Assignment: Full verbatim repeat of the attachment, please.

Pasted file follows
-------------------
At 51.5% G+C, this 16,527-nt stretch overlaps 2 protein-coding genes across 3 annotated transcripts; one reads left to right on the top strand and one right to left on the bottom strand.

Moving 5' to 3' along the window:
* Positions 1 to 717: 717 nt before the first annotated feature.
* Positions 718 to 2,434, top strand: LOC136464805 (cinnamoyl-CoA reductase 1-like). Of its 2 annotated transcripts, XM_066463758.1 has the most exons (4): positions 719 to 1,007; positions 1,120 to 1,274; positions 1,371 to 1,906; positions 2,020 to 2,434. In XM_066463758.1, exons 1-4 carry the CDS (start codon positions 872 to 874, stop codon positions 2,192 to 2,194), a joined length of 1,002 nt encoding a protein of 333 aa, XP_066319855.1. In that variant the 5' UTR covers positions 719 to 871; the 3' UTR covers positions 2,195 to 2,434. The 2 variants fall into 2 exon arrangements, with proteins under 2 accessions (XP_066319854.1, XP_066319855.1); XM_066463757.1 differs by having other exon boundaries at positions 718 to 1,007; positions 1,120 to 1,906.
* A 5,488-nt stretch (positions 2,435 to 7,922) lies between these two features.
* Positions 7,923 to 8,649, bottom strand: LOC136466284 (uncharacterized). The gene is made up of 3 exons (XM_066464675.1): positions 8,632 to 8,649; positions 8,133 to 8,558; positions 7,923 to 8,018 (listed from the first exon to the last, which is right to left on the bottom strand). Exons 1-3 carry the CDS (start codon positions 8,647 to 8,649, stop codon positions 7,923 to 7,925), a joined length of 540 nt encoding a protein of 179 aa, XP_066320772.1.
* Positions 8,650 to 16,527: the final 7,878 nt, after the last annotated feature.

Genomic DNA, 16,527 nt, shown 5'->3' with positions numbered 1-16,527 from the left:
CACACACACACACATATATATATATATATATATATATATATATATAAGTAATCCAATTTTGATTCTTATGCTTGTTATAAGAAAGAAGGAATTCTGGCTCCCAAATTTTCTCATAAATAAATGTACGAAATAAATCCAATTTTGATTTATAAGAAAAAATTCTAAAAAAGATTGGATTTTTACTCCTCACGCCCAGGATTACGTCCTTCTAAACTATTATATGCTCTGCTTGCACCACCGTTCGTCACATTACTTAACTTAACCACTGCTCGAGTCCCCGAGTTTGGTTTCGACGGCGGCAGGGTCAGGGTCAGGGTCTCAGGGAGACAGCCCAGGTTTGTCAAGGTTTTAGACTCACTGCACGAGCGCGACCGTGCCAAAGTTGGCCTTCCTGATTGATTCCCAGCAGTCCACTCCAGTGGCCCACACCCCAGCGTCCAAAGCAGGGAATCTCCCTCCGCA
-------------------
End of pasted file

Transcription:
At 51.5% G+C, this 16,527-nt stretch overlaps 2 protein-coding genes across 3 annotated transcripts; one reads left to right on the top strand and one right to left on the bottom strand.

Moving 5' to 3' along the window:
* Positions 1 to 717: 717 nt before the first annotated feature.
* Positions 718 to 2,434, top strand: LOC136464805 (cinnamoyl-CoA reductase 1-like). Of its 2 annotated transcripts, XM_066463758.1 has the most exons (4): positions 719 to 1,007; positions 1,120 to 1,274; positions 1,371 to 1,906; positions 2,020 to 2,434. In XM_066463758.1, exons 1-4 carry the CDS (start codon positions 872 to 874, stop codon positions 2,192 to 2,194), a joined length of 1,002 nt encoding a protein of 333 aa, XP_066319855.1. In that variant the 5' UTR covers positions 719 to 871; the 3' UTR covers positions 2,195 to 2,434. The 2 variants fall into 2 exon arrangements, with proteins under 2 accessions (XP_066319854.1, XP_066319855.1); XM_066463757.1 differs by having other exon boundaries at positions 718 to 1,007; positions 1,120 to 1,906.
* A 5,488-nt stretch (positions 2,435 to 7,922) lies between these two features.
* Positions 7,923 to 8,649, bottom strand: LOC136466284 (uncharacterized). The gene is made up of 3 exons (XM_066464675.1): positions 8,632 to 8,649; positions 8,133 to 8,558; positions 7,923 to 8,018 (listed from the first exon to the last, which is right to left on the bottom strand). Exons 1-3 carry the CDS (start codon positions 8,647 to 8,649, stop codon positions 7,923 to 7,925), a joined length of 540 nt encoding a protein of 179 aa, XP_066320772.1.
* Positions 8,650 to 16,527: the final 7,878 nt, after the last annotated feature.

Genomic DNA, 16,527 nt, shown 5'->3' with positions numbered 1-16,527 from the left:
CACACACACACACATATATATATATATATATATATATATATATATAAGTAATCCAATTTTGATTCTTATGCTTGTTATAAGAAAGAAGGAATTCTGGCTCCCAAATTTTCTCATAAATAAATGTACGAAATAAATCCAATTTTGATTTATAAGAAAAAATTCTAAAAAAGATTGGATTTTTACTCCTCACGCCCAGGATTACGTCCTTCTAAACTATTATATGCTCTGCTTGCACCACCGTTCGTCACATTACTTAACTTAACCACTGCTCGAGTCCCCGAGTTTGGTTTCGACGGCGGCAGGGTCAGGGTCAGGGTCTCAGGGAGACAGCCCAGGTTTGTCAAGGTTTTAGACTCACTGCACGAGCGCGACCGTGCCAAAGTTGGCCTTCCTGATTGATTCCCAGCAGTCCACTCCAGTGGCCCACACCCCAGCGTCCAAAGCAGGGAATCTCCCTCCGCA